New avalanche director plans to use social media
SUN VALLEY (AP) - The new director of the Sawtooth Avalanche Center in central Idaho plans to use social media to make avalanche information more easily available to the public.
Chris Lundy said the avalanche center's videos on YouTube have received 32,000 views since being launched last year, more than 700 people have linked to the center on Facebook, and the center has a strong following on Twitter.
The videos show skier-triggered avalanches.
"If a picture's worth a thousand words, a video's like a million," Lundy told the Idaho Mountain Express. "People are way less likely to go and ski a steep slope after seeing that."
Lundy has worked at the center as a forecaster since 2004, but this is his first season as director. He describes himself as a computer nerd.
"We're trying to follow the trends of how people get their information," Lundy said.
He said the center should help keep people safe in a region where backcountry recreation in winter is popular.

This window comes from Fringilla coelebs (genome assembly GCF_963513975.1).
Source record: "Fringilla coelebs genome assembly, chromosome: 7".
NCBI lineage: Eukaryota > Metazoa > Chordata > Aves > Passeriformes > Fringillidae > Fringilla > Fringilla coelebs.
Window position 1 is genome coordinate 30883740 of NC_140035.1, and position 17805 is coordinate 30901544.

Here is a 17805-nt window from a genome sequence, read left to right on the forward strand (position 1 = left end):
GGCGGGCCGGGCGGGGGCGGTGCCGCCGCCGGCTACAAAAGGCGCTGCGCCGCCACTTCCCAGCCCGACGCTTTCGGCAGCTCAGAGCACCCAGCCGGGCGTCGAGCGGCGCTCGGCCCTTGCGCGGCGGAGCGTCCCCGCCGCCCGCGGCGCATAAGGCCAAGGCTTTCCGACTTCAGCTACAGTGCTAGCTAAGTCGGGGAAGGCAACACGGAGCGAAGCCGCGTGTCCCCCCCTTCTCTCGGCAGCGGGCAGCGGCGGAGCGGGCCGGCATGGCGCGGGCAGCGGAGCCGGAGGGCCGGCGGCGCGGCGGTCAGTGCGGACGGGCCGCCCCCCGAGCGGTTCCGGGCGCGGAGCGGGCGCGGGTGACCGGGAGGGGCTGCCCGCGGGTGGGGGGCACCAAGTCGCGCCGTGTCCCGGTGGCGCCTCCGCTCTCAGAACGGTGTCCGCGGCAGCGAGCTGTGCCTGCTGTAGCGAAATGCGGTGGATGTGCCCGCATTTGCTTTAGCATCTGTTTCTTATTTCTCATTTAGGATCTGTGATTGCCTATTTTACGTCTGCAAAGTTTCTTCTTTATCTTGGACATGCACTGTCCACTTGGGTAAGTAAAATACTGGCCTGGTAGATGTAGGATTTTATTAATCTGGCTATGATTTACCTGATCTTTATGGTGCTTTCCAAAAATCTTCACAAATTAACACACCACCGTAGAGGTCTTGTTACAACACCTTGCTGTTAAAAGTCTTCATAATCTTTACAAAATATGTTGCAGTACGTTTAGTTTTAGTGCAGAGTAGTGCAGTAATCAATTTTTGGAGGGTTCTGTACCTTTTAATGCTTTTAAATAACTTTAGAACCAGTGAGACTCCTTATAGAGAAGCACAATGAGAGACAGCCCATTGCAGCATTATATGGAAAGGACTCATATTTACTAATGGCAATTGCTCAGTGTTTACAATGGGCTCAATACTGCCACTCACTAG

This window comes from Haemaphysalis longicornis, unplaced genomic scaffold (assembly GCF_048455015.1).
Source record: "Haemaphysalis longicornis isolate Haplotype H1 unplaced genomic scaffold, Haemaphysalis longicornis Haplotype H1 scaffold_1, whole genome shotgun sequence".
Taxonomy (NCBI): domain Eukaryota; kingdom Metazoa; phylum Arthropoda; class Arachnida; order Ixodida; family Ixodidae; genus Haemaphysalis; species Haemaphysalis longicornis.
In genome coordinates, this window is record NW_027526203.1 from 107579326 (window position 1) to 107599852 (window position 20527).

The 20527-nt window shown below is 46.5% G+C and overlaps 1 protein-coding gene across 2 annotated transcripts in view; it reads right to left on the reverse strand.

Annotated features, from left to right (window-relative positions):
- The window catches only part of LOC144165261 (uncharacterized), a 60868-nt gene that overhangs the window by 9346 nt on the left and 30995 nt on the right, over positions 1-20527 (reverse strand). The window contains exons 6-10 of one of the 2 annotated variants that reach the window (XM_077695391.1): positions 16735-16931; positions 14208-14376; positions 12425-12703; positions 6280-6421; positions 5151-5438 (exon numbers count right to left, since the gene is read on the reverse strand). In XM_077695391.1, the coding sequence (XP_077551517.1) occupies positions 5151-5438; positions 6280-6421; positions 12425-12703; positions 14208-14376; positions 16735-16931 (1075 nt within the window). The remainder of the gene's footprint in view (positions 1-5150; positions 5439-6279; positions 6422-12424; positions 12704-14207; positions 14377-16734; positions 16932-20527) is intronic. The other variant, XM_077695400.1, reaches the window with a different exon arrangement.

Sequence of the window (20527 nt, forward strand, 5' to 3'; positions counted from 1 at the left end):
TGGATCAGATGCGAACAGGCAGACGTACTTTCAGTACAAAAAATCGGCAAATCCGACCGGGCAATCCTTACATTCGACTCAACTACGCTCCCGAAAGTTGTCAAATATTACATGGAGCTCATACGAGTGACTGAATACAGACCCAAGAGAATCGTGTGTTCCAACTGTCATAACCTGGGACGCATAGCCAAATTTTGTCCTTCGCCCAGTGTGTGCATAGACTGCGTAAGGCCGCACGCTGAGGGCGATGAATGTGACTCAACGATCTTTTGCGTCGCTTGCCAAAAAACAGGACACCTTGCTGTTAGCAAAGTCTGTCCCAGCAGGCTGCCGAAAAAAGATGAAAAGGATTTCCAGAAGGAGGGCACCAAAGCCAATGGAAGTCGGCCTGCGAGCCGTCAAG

"Avalanches are a part of our lives here, even if you're just driving down the street and you see one in the hills," he said.
Lundy went to Montana State University in Bozeman to get an engineering degree but said he got sidetracked by all the outdoor activities. He said his thesis work focused on snow science and avalanche studies.
He later became a ski patroller at Bridger Bowl near Bozeman and triggered many slides as part of his job.
He said he's an active ski mountaineer, and though central Idaho doesn't get as much snow as some other areas, the backcountry is less crowded.
"I like to measure our snow in inches per person," he said.
He predicts a great ski season this year due to a weather pattern called La Nina, which normally causes above-average snowfall.
He said that could lead to a reduced chance of dry spells, which cause a sugary snow layer that can cause slides when fresh snow falls on that layer. Fewer such dry spells, he said, mean there may be fewer times this winter when conditions are right for avalanches.
"I just think we're due for a good winter," Lundy said. "We're going to be optimistic."